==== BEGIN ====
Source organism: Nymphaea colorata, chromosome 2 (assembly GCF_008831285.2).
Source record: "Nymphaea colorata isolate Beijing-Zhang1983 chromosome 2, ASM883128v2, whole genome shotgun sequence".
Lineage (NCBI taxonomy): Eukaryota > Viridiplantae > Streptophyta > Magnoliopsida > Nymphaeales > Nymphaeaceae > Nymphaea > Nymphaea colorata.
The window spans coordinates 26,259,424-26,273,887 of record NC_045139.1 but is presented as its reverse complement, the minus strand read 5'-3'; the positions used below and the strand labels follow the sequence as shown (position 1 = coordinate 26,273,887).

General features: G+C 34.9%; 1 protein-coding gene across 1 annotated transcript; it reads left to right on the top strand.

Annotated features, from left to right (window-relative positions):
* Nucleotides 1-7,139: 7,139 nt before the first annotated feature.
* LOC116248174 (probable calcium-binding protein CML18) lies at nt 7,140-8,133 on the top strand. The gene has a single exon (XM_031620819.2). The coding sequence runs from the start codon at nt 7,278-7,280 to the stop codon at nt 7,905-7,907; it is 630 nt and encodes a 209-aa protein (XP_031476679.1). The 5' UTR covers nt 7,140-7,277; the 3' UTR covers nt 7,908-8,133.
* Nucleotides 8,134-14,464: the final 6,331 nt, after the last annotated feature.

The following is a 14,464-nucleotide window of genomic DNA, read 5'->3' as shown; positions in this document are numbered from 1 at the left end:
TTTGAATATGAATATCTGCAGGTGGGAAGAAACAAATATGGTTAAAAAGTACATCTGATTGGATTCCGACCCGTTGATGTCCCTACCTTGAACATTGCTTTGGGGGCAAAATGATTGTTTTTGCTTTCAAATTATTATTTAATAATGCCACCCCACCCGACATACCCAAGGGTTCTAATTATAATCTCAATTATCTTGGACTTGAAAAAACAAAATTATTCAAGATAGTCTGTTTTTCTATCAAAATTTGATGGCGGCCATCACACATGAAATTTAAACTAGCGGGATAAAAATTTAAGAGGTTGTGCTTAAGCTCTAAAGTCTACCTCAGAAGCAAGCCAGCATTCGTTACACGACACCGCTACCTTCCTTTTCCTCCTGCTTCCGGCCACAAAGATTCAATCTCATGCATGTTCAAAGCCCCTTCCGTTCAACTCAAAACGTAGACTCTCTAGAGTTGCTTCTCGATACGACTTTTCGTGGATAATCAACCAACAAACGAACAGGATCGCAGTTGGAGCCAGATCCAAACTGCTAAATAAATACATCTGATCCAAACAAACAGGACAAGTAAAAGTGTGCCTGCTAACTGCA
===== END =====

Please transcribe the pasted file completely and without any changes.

Source organism: Nymphaea colorata, chromosome 2 (assembly GCF_008831285.2).
Source record: "Nymphaea colorata isolate Beijing-Zhang1983 chromosome 2, ASM883128v2, whole genome shotgun sequence".
Lineage (NCBI taxonomy): Eukaryota > Viridiplantae > Streptophyta > Magnoliopsida > Nymphaeales > Nymphaeaceae > Nymphaea > Nymphaea colorata.
The window spans coordinates 26,259,424-26,273,887 of record NC_045139.1 but is presented as its reverse complement, the minus strand read 5'-3'; the positions used below and the strand labels follow the sequence as shown (position 1 = coordinate 26,273,887).

General features: G+C 34.9%; 1 protein-coding gene across 1 annotated transcript; it reads left to right on the top strand.

Annotated features, from left to right (window-relative positions):
* Nucleotides 1-7,139: 7,139 nt before the first annotated feature.
* LOC116248174 (probable calcium-binding protein CML18) lies at nt 7,140-8,133 on the top strand. The gene has a single exon (XM_031620819.2). The coding sequence runs from the start codon at nt 7,278-7,280 to the stop codon at nt 7,905-7,907; it is 630 nt and encodes a 209-aa protein (XP_031476679.1). The 5' UTR covers nt 7,140-7,277; the 3' UTR covers nt 7,908-8,133.
* Nucleotides 8,134-14,464: the final 6,331 nt, after the last annotated feature.

The following is a 14,464-nucleotide window of genomic DNA, read 5'->3' as shown; positions in this document are numbered from 1 at the left end:
TTTGAATATGAATATCTGCAGGTGGGAAGAAACAAATATGGTTAAAAAGTACATCTGATTGGATTCCGACCCGTTGATGTCCCTACCTTGAACATTGCTTTGGGGGCAAAATGATTGTTTTTGCTTTCAAATTATTATTTAATAATGCCACCCCACCCGACATACCCAAGGGTTCTAATTATAATCTCAATTATCTTGGACTTGAAAAAACAAAATTATTCAAGATAGTCTGTTTTTCTATCAAAATTTGATGGCGGCCATCACACATGAAATTTAAACTAGCGGGATAAAAATTTAAGAGGTTGTGCTTAAGCTCTAAAGTCTACCTCAGAAGCAAGCCAGCATTCGTTACACGACACCGCTACCTTCCTTTTCCTCCTGCTTCCGGCCACAAAGATTCAATCTCATGCATGTTCAAAGCCCCTTCCGTTCAACTCAAAACGTAGACTCTCTAGAGTTGCTTCTCGATACGACTTTTCGTGGATAATCAACCAACAAACGAACAGGATCGCAGTTGGAGCCAGATCCAAACTGCTAAATAAATACATCTGATCCAAACAAACAGGACAAGTAAAAGTGTGCCTGCTAACTGCA